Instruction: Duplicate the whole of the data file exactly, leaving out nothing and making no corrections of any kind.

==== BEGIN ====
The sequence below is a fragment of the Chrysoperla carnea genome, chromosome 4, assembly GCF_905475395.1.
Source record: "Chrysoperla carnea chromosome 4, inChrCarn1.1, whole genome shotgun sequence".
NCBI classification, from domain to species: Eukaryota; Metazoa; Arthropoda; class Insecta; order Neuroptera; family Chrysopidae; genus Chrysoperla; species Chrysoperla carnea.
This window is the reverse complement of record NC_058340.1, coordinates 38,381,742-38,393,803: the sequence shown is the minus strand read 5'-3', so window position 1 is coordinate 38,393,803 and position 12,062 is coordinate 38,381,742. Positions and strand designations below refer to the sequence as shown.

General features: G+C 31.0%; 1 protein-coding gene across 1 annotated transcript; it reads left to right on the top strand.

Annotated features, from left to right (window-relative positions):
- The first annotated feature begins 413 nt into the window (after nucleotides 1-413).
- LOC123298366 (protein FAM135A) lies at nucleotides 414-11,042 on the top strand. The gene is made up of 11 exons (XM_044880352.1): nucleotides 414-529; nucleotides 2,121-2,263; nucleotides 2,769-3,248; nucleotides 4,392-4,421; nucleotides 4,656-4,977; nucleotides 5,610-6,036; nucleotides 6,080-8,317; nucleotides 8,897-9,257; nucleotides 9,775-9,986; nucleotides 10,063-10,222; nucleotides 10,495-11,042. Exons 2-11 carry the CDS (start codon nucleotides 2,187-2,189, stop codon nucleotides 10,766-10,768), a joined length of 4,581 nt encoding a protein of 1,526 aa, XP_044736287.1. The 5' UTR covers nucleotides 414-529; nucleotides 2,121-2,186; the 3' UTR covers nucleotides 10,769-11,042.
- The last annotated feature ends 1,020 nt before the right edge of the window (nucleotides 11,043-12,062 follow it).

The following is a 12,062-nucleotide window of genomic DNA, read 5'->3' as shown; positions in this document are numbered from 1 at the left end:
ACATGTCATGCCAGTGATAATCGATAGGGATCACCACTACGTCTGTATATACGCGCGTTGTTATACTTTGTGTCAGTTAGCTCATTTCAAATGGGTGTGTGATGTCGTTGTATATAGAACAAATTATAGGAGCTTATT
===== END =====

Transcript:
The sequence below is a fragment of the Chrysoperla carnea genome, chromosome 4, assembly GCF_905475395.1.
Source record: "Chrysoperla carnea chromosome 4, inChrCarn1.1, whole genome shotgun sequence".
NCBI classification, from domain to species: Eukaryota; Metazoa; Arthropoda; class Insecta; order Neuroptera; family Chrysopidae; genus Chrysoperla; species Chrysoperla carnea.
This window is the reverse complement of record NC_058340.1, coordinates 38,381,742-38,393,803: the sequence shown is the minus strand read 5'-3', so window position 1 is coordinate 38,393,803 and position 12,062 is coordinate 38,381,742. Positions and strand designations below refer to the sequence as shown.

General features: G+C 31.0%; 1 protein-coding gene across 1 annotated transcript; it reads left to right on the top strand.

Annotated features, from left to right (window-relative positions):
- The first annotated feature begins 413 nt into the window (after nucleotides 1-413).
- LOC123298366 (protein FAM135A) lies at nucleotides 414-11,042 on the top strand. The gene is made up of 11 exons (XM_044880352.1): nucleotides 414-529; nucleotides 2,121-2,263; nucleotides 2,769-3,248; nucleotides 4,392-4,421; nucleotides 4,656-4,977; nucleotides 5,610-6,036; nucleotides 6,080-8,317; nucleotides 8,897-9,257; nucleotides 9,775-9,986; nucleotides 10,063-10,222; nucleotides 10,495-11,042. Exons 2-11 carry the CDS (start codon nucleotides 2,187-2,189, stop codon nucleotides 10,766-10,768), a joined length of 4,581 nt encoding a protein of 1,526 aa, XP_044736287.1. The 5' UTR covers nucleotides 414-529; nucleotides 2,121-2,186; the 3' UTR covers nucleotides 10,769-11,042.
- The last annotated feature ends 1,020 nt before the right edge of the window (nucleotides 11,043-12,062 follow it).

The following is a 12,062-nucleotide window of genomic DNA, read 5'->3' as shown; positions in this document are numbered from 1 at the left end:
ACATGTCATGCCAGTGATAATCGATAGGGATCACCACTACGTCTGTATATACGCGCGTTGTTATACTTTGTGTCAGTTAGCTCATTTCAAATGGGTGTGTGATGTCGTTGTATATAGAACAAATTATAGGAGCTTATT